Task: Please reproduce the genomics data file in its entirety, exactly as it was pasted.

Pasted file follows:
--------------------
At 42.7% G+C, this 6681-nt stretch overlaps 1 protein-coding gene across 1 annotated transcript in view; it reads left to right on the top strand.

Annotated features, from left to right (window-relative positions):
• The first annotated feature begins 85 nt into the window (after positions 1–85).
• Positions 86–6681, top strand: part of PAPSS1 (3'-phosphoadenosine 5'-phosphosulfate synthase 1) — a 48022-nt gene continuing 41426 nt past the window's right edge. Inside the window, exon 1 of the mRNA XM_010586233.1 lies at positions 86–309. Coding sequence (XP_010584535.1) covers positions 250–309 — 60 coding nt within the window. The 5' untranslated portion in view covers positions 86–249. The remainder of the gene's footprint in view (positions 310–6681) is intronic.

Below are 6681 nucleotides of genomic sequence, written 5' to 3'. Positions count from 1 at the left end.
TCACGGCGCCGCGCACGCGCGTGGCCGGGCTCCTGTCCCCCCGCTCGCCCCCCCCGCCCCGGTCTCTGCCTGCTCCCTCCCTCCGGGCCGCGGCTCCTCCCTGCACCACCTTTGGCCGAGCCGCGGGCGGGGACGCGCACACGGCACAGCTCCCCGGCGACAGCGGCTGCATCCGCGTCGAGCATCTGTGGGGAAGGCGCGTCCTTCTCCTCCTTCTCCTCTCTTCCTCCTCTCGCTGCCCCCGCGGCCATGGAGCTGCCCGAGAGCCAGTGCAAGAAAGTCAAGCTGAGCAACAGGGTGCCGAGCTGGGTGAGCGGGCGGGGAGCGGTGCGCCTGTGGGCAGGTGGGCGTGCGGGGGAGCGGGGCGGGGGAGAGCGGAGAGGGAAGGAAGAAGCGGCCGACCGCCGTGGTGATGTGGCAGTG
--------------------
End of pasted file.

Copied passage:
At 42.7% G+C, this 6681-nt stretch overlaps 1 protein-coding gene across 1 annotated transcript in view; it reads left to right on the top strand.

Annotated features, from left to right (window-relative positions):
• The first annotated feature begins 85 nt into the window (after positions 1–85).
• Positions 86–6681, top strand: part of PAPSS1 (3'-phosphoadenosine 5'-phosphosulfate synthase 1) — a 48022-nt gene continuing 41426 nt past the window's right edge. Inside the window, exon 1 of the mRNA XM_010586233.1 lies at positions 86–309. Coding sequence (XP_010584535.1) covers positions 250–309 — 60 coding nt within the window. The 5' untranslated portion in view covers positions 86–249. The remainder of the gene's footprint in view (positions 310–6681) is intronic.

Below are 6681 nucleotides of genomic sequence, written 5' to 3'. Positions count from 1 at the left end.
TCACGGCGCCGCGCACGCGCGTGGCCGGGCTCCTGTCCCCCCGCTCGCCCCCCCCGCCCCGGTCTCTGCCTGCTCCCTCCCTCCGGGCCGCGGCTCCTCCCTGCACCACCTTTGGCCGAGCCGCGGGCGGGGACGCGCACACGGCACAGCTCCCCGGCGACAGCGGCTGCATCCGCGTCGAGCATCTGTGGGGAAGGCGCGTCCTTCTCCTCCTTCTCCTCTCTTCCTCCTCTCGCTGCCCCCGCGGCCATGGAGCTGCCCGAGAGCCAGTGCAAGAAAGTCAAGCTGAGCAACAGGGTGCCGAGCTGGGTGAGCGGGCGGGGAGCGGTGCGCCTGTGGGCAGGTGGGCGTGCGGGGGAGCGGGGCGGGGGAGAGCGGAGAGGGAAGGAAGAAGCGGCCGACCGCCGTGGTGATGTGGCAGTG